the shield such as that created by the action of the tires rolling on the runway
will not easily enter the louvered opening because of its overlapping construction.
The heat shield also serves to protect the interior wheel heat shield, which may
be vulnerable to damage during maintenance operations, from handling damage and
is easily replaceable.
BRIEF DESCRIPTION OF THE DRAWINGS
- Figure 1 is a fragmentary cross-sectional view of a wheel and brake assembly
with heat shields according to the invention installed thereon;
- Figure 2 is a front elevational view partly in section of a portion of an interior
wheel heat shield fastened to a torque bar spacer and rim member;
- Figure 3 is a front elevational view partly in section of a portion of a protective
heat shield according to the invention mounted on the inboard end of the rim member;
- Figure 4 is a fragmentary plan view of the protective heat shield shown in
- Figure 5 is a fragmentary perspective view of a segmented cylindrical protective
heat shield according to the invention;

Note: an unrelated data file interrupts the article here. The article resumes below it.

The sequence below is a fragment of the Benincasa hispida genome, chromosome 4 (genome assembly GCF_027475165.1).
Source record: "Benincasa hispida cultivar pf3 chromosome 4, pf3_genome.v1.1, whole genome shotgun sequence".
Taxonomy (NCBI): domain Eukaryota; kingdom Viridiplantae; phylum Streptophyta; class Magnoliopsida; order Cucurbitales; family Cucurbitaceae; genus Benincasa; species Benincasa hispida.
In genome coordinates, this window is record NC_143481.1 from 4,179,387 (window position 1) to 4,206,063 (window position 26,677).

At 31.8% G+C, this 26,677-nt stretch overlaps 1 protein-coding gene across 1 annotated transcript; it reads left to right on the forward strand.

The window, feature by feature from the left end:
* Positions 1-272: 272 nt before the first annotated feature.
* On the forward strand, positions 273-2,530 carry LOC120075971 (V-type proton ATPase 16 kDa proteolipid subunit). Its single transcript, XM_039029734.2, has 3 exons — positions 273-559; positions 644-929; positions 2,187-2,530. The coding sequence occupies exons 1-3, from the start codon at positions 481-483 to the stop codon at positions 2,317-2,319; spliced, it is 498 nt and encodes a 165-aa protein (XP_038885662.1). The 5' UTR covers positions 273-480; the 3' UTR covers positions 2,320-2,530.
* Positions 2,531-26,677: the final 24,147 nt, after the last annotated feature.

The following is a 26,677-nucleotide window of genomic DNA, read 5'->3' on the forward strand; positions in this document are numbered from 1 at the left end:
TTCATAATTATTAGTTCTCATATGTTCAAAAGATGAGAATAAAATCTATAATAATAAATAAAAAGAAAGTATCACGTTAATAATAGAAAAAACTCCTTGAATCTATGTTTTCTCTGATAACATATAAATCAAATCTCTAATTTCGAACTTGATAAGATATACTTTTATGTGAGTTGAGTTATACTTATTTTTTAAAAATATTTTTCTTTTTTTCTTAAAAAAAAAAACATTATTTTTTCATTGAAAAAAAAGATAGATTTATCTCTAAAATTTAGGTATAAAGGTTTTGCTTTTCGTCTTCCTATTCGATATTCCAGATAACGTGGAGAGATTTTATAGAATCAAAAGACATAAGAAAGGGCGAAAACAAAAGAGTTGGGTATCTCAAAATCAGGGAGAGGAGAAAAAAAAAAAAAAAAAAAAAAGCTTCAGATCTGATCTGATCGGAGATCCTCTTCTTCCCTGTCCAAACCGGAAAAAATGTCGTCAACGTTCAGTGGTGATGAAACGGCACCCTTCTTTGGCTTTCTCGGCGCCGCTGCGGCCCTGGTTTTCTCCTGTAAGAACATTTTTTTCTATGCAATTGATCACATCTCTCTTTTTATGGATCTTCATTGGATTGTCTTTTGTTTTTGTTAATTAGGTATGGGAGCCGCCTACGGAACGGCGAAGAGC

- Figure 6 is a fragmentary exploded view of the joint of Figure 5;
- Figure 7 is a fragmentary elevational view of another embodiment of a protective
heat shield according to the invention having an alternate arrangement of louvers
useful in the invention;
- Figure 8 is a cross-sectional view of a further embodiment of a protective
heat shield according to the invention;
- Figures 9A through 9C are schematic sectional views showing the manner of formation
of a louver according to the invention.
Referring to the drawings, wherein like reference numerals designate
like or corresponding parts throughout the several views, there is shown in Figure
1 a friction brake mechanism 10 for use with a cylindrical wheel 11, having matching
inboard wheel section 12 and outboard wheel section 13. Each of the wheel sections
12, 13 has a corresponding respective rim member 14, 15, web member 16, 17, and
hub member 18, 19. The wheel sections 12 and 13 are fastened together by suitable